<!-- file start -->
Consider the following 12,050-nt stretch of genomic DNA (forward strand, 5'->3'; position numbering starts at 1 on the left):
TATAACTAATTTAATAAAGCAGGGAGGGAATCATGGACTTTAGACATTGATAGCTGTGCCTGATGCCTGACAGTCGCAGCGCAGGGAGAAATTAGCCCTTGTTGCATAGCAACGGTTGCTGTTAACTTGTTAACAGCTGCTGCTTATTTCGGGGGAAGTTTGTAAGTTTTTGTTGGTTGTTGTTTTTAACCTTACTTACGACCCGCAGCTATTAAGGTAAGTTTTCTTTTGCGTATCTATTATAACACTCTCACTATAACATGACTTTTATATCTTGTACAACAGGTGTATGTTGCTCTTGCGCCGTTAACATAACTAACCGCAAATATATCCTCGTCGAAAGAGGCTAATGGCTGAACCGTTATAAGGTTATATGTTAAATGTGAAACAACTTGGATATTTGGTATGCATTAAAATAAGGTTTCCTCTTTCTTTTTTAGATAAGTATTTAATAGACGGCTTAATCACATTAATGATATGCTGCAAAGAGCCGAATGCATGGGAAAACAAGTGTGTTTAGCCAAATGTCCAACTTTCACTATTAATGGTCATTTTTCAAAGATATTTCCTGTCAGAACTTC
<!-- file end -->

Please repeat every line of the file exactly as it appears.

Consider the following 12,050-nt stretch of genomic DNA (forward strand, 5'->3'; position numbering starts at 1 on the left):
TATAACTAATTTAATAAAGCAGGGAGGGAATCATGGACTTTAGACATTGATAGCTGTGCCTGATGCCTGACAGTCGCAGCGCAGGGAGAAATTAGCCCTTGTTGCATAGCAACGGTTGCTGTTAACTTGTTAACAGCTGCTGCTTATTTCGGGGGAAGTTTGTAAGTTTTTGTTGGTTGTTGTTTTTAACCTTACTTACGACCCGCAGCTATTAAGGTAAGTTTTCTTTTGCGTATCTATTATAACACTCTCACTATAACATGACTTTTATATCTTGTACAACAGGTGTATGTTGCTCTTGCGCCGTTAACATAACTAACCGCAAATATATCCTCGTCGAAAGAGGCTAATGGCTGAACCGTTATAAGGTTATATGTTAAATGTGAAACAACTTGGATATTTGGTATGCATTAAAATAAGGTTTCCTCTTTCTTTTTTAGATAAGTATTTAATAGACGGCTTAATCACATTAATGATATGCTGCAAAGAGCCGAATGCATGGGAAAACAAGTGTGTTTAGCCAAATGTCCAACTTTCACTATTAATGGTCATTTTTCAAAGATATTTCCTGTCAGAACTTC